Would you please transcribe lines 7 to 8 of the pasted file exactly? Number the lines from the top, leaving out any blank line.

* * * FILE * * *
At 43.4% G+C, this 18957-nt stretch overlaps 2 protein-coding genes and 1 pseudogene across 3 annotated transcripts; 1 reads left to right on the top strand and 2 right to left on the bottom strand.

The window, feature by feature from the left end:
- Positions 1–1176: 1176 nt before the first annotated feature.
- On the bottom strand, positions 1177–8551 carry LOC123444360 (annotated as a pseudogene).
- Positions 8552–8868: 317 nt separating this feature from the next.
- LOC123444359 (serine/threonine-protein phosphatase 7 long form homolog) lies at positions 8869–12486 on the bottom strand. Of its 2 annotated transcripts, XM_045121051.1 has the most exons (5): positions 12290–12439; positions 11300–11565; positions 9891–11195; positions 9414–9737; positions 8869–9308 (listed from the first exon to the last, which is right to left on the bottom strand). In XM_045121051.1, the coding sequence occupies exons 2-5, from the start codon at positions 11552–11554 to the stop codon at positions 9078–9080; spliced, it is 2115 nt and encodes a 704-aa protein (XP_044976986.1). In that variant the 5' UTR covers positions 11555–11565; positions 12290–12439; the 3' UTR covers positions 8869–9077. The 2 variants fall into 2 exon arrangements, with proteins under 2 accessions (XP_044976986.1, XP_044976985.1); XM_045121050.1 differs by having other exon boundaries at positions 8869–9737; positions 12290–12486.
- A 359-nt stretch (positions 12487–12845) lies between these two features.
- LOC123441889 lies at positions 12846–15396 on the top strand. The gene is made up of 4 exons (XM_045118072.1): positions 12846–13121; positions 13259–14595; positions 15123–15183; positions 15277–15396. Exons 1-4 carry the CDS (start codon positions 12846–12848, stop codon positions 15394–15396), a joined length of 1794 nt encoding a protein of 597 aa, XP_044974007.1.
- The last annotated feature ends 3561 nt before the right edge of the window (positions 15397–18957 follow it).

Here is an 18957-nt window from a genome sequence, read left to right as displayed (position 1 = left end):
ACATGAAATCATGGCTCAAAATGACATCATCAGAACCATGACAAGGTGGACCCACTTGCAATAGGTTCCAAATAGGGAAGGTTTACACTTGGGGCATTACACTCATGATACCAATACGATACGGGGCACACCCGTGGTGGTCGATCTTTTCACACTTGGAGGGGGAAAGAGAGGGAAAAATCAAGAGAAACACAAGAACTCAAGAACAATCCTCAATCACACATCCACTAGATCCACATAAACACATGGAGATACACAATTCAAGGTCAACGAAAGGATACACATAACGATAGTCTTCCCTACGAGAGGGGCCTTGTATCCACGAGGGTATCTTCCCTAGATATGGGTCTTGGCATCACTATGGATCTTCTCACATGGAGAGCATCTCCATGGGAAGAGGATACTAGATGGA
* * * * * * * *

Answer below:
- A 359-nt stretch (positions 12487–12845) lies between these two features.
- LOC123441889 lies at positions 12846–15396 on the top strand. The gene is made up of 4 exons (XM_045118072.1): positions 12846–13121; positions 13259–14595; positions 15123–15183; positions 15277–15396. Exons 1-4 carry the CDS (start codon positions 12846–12848, stop codon positions 15394–15396), a joined length of 1794 nt encoding a protein of 597 aa, XP_044974007.1.